Oct 7, 2019

As much as I like to think that I know more about world cinema than the average person (not a brag! I’m just a movie nerd), I obviously have my own blindspots. This includes movies from Scandinavian countries like Denmark. I only know one Danish film, “Ordet,” and that’s only because I watched it for a film class in college. (And, well, Lars von Trier’s stuff but that’s a whole other conversation.)

My obsession with world cinema is born out of the knowledge that every country has their own great big masterpiece. Hollywood isn’t the keeper of great movies, not by a long shot, and every nation has to have their own great big director—Carl Theodore Dreyer, the director of “Ordet,” is one of Denmark’s.

If you’re like me and you want to know more of the films from the Danes, you’re in luck: Shangri-la Plaza is once again holding their annual Danish Film Festival from Oct. 9 to 13. They’ll be showing nine Danish films, while the headliner, a movie featuring the silverscreen reunion of Aga Muhlach and Alice Dixson, was shot in Greenland—the first Filipino film to do so. Here’s a list of the lineup:

1. “Nuuk” directed by Veronica Velasco


Made in partnership with the Embassy of Denmark, “Nuuk” is a psychological thriller about an immigrant woman slowly growing mad in the wintery landscape of Nuuk, Greenland. It stars Muhlach and Dixson, and it’s their first film together after almost three decades.

2. “Ordet” directed by Carl Theodore Dreyer


“Ordet” is a 1955 film by Dreyer, largely hailed as his masterpiece. It’s also really strange, but in a blissfully unique way. Chris Fujiwara writes for the Criterion Collection:

“The strangeness of “Ordet” is something that no number of viewings, God willing, will rub off. I want to stress this strangeness. That “Ordet” is a great film, one of the greatest ever made, only a rash or foolish person will deny. But even less than with other great films can we afford to let the category of greatness limit our response, because “Ordet” demands more from us, and has more to give, than almost any other film.”

The movie revolves around one family: a widower and his three sons, one of whom went insane after reading Søren Kierkegaard (a mood) and now believes he is Jesus Christ. There’s little plot, and modern viewers used to fast-paced blockbusters might become frustrated with its languidness. But dammit it’s a good movie.

3.  “Across the Waters” directed by Nicolo Donato


Set during the Holocaust, “Across the Waters” is a 2016 film that follows a Jewish jazz musician on the run from the Nazis. The escape of Danish Jews to the nearby stronghold of Sweden during World War 2 isn’t something that’s shown very often, and it’s a welcome addition to the canon of wartime films set during that horrific era.

4. “I am William” directed by Jonas Elmer


“I am William” is a comedy drama that focuses on a young child saving his gambler uncle from gangsters who are out to claim the debt they’re owed. Fun stuff.

5. “Darling” directed by Birgitte Stærmose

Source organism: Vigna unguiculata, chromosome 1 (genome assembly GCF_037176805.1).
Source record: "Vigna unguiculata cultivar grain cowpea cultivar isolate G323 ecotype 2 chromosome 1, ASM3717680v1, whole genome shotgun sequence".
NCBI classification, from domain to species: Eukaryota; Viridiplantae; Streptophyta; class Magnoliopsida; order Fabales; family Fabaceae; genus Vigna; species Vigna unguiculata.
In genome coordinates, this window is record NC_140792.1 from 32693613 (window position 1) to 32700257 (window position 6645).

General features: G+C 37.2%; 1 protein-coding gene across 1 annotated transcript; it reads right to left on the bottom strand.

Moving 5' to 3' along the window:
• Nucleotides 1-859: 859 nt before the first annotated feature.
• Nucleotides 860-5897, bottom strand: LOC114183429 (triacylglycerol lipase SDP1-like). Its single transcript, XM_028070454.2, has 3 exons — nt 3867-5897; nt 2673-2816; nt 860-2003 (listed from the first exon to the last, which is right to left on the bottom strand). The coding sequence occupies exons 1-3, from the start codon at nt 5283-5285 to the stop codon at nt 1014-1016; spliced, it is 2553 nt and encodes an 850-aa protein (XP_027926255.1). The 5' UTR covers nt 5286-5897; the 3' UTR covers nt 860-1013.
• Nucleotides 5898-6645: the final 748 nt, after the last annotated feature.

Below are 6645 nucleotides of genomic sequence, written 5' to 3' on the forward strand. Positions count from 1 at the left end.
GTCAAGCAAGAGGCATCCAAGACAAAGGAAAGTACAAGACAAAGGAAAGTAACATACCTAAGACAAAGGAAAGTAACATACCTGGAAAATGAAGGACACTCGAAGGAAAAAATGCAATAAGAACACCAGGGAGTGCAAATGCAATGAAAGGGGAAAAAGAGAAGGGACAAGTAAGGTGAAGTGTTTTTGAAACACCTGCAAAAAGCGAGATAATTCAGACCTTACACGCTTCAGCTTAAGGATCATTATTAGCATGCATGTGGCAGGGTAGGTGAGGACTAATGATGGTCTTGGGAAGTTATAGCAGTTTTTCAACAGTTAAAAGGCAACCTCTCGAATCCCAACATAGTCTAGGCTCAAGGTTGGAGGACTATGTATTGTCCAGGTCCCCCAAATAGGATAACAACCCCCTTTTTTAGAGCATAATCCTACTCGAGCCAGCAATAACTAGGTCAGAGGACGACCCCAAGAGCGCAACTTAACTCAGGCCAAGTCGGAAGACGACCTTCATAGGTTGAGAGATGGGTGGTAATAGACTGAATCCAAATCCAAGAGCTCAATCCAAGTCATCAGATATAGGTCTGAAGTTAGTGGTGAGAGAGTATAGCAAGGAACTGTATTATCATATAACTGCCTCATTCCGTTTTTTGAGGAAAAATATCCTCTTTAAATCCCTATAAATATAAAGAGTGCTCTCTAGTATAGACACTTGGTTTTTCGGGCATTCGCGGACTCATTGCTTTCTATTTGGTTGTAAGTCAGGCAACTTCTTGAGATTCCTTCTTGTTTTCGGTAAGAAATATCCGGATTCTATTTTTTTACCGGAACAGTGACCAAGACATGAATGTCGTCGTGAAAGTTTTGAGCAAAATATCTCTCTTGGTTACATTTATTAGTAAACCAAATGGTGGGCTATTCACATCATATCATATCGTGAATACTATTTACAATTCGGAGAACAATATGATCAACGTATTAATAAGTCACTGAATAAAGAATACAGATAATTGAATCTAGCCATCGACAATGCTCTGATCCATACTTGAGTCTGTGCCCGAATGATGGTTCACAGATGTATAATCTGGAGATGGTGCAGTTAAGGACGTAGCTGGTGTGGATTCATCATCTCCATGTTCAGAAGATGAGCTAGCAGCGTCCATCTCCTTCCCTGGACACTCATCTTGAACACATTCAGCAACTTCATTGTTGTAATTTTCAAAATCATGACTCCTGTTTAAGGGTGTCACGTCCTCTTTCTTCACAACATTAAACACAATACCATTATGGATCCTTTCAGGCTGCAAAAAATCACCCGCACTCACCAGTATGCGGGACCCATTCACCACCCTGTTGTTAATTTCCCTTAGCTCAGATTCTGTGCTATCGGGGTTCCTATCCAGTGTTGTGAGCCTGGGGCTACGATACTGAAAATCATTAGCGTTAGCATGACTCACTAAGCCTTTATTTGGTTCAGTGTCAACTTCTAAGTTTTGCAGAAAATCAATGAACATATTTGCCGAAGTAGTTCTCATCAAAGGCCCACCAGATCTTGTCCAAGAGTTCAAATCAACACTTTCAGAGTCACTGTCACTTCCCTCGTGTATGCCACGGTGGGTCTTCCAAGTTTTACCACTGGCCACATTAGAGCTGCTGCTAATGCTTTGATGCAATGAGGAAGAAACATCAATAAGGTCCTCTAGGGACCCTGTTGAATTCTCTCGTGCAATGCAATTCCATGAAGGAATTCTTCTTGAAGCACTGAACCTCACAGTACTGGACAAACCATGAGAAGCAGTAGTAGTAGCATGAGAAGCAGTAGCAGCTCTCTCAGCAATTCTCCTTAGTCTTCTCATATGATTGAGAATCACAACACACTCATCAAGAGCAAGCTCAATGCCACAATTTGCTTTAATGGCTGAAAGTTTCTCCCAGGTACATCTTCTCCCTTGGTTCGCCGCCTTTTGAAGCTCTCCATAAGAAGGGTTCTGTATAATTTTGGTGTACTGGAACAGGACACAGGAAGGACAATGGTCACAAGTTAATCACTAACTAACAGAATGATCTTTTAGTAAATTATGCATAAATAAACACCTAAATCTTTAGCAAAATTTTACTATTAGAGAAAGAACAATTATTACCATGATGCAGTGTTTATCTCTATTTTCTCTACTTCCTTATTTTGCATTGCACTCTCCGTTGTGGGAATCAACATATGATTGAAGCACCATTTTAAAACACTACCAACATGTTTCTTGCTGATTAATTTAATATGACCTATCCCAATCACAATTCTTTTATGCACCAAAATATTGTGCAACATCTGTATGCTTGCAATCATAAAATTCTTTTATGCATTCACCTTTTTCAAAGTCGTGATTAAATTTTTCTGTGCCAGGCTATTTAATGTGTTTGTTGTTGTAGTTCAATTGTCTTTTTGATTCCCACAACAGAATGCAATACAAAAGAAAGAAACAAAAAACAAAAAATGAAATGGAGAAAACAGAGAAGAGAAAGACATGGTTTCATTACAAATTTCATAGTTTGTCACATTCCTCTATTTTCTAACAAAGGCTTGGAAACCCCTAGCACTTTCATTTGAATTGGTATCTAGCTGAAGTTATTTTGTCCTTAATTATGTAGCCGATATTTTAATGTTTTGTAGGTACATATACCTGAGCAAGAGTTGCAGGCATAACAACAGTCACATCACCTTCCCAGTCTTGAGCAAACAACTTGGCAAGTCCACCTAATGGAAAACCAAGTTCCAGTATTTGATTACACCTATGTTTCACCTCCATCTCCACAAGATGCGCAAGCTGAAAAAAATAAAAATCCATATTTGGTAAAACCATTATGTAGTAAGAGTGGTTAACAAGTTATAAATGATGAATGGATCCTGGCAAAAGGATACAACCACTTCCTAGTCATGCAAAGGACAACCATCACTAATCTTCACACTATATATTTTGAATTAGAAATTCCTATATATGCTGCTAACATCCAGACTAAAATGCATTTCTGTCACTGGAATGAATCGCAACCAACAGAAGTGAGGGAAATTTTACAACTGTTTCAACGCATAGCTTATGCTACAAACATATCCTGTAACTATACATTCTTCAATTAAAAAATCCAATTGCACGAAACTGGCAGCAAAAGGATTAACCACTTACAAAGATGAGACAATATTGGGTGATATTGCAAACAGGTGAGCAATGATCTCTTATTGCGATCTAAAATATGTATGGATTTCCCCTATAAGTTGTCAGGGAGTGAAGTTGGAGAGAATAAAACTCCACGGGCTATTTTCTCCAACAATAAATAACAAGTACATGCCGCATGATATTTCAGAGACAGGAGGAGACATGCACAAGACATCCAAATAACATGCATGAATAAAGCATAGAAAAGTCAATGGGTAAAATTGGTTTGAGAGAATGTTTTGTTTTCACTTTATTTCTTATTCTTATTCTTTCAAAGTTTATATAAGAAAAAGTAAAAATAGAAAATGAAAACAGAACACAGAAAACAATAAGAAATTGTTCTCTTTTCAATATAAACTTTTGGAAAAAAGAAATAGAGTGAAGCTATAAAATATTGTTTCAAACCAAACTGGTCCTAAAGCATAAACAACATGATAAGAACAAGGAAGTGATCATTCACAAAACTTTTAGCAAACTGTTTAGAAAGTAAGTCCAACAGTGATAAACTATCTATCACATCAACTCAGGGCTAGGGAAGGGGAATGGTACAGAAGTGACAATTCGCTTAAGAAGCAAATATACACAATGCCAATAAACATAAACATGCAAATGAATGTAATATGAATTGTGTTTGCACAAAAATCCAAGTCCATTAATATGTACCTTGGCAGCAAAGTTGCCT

“Darling” is about a world class ballerina who, after injuring her hip, is forced to reckon with the fact that she can never dance professionally again. Another thing she’s forced to face: She has to mentor her replacement. Think “Black Swan”/”Perfect Blue” mixed with “What Ever Happened to Baby Jane?” but a little sweeter.

6. “The Day Will Come” directed by Jesper W. Nielsen


This movie stars Lars Nikkelsen! Based on a true story, “The Day Will Come” centers around two brothers trying to thrive in an orphanage rife with horrific abuse.

7. “A Fortunate Man” directed by Bille August


An adaptation of a novel by Danish Nobel Prize-winning author Henrik Pontoppidan, “A Fortunate Man” is a historical drama. It’s essentially about a young man from rural Denmark trying to adapt to the cultural milieu of a very modern and cosmopolitan 1880s Copenhagen.

8. “The Charmer” directed by Milad Alami


“The Charmer” is yet another psychological thriller centered around an immigrant narrative. It follows an Iranian man desperately trying to seduce women in order to secure a Danish citizenship through marriage.

9. “Team Hurricane” directed by Annika Berg


If you’re looking for a good teen drama with a DIY punk chick aesthetic, this one’s a good choice. “Team Hurricane” is a coming of age movie about eight teenage girls banded together by the Internet and follows them (in a non-linear fashion) as they go through the rites of passage of teenagedom.

10. “Circleen, Coco and the Wild Rhinoceros” directed by Jannik Hastrup

Bring your kids to this one! “Circleen, Coco and the Wild Rhinoceros” is a children’s animated film about a ragtag group of friends (two of them are mice) on a journey to Africa to boost the self-esteem of a tiny rhino.

Remember, this festival is free admission! Here’s the screening schedule:

 

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TAGS: danish film festival embassy of denmark nolisoli.ph Shangri-La Plaza